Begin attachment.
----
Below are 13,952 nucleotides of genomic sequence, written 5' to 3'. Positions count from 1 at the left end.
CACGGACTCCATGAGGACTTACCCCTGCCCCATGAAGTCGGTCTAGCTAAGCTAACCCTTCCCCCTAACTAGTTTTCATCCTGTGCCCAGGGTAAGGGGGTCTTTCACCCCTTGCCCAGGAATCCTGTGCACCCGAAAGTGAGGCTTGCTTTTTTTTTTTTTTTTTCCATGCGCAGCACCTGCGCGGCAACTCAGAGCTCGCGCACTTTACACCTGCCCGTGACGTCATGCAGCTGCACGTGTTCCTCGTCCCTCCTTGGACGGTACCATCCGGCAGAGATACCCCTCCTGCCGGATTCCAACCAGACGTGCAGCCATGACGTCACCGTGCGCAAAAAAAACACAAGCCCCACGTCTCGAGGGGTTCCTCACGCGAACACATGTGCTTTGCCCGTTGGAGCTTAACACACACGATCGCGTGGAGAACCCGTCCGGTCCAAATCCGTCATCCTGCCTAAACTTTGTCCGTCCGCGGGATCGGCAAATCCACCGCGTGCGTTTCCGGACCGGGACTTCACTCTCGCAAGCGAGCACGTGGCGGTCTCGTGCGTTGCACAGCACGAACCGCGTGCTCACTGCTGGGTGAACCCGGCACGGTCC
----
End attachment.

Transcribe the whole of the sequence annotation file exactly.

Below are 13,952 nucleotides of genomic sequence, written 5' to 3'. Positions count from 1 at the left end.
CACGGACTCCATGAGGACTTACCCCTGCCCCATGAAGTCGGTCTAGCTAAGCTAACCCTTCCCCCTAACTAGTTTTCATCCTGTGCCCAGGGTAAGGGGGTCTTTCACCCCTTGCCCAGGAATCCTGTGCACCCGAAAGTGAGGCTTGCTTTTTTTTTTTTTTTTTCCATGCGCAGCACCTGCGCGGCAACTCAGAGCTCGCGCACTTTACACCTGCCCGTGACGTCATGCAGCTGCACGTGTTCCTCGTCCCTCCTTGGACGGTACCATCCGGCAGAGATACCCCTCCTGCCGGATTCCAACCAGACGTGCAGCCATGACGTCACCGTGCGCAAAAAAAACACAAGCCCCACGTCTCGAGGGGTTCCTCACGCGAACACATGTGCTTTGCCCGTTGGAGCTTAACACACACGATCGCGTGGAGAACCCGTCCGGTCCAAATCCGTCATCCTGCCTAAACTTTGTCCGTCCGCGGGATCGGCAAATCCACCGCGTGCGTTTCCGGACCGGGACTTCACTCTCGCAAGCGAGCACGTGGCGGTCTCGTGCGTTGCACAGCACGAACCGCGTGCTCACTGCTGGGTGAACCCGGCACGGTCC